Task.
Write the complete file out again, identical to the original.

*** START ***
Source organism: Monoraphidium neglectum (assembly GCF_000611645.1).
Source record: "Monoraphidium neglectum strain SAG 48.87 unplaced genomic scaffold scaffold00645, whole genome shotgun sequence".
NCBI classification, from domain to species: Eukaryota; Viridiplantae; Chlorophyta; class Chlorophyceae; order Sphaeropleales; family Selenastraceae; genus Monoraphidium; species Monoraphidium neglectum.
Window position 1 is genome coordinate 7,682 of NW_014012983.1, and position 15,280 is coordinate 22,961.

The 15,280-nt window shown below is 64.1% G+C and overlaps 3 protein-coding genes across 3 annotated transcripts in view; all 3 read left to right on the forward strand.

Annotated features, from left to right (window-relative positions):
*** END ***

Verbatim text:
Source organism: Monoraphidium neglectum (assembly GCF_000611645.1).
Source record: "Monoraphidium neglectum strain SAG 48.87 unplaced genomic scaffold scaffold00645, whole genome shotgun sequence".
NCBI classification, from domain to species: Eukaryota; Viridiplantae; Chlorophyta; class Chlorophyceae; order Sphaeropleales; family Selenastraceae; genus Monoraphidium; species Monoraphidium neglectum.
Window position 1 is genome coordinate 7,682 of NW_014012983.1, and position 15,280 is coordinate 22,961.

The 15,280-nt window shown below is 64.1% G+C and overlaps 3 protein-coding genes across 3 annotated transcripts in view; all 3 read left to right on the forward strand.

Annotated features, from left to right (window-relative positions):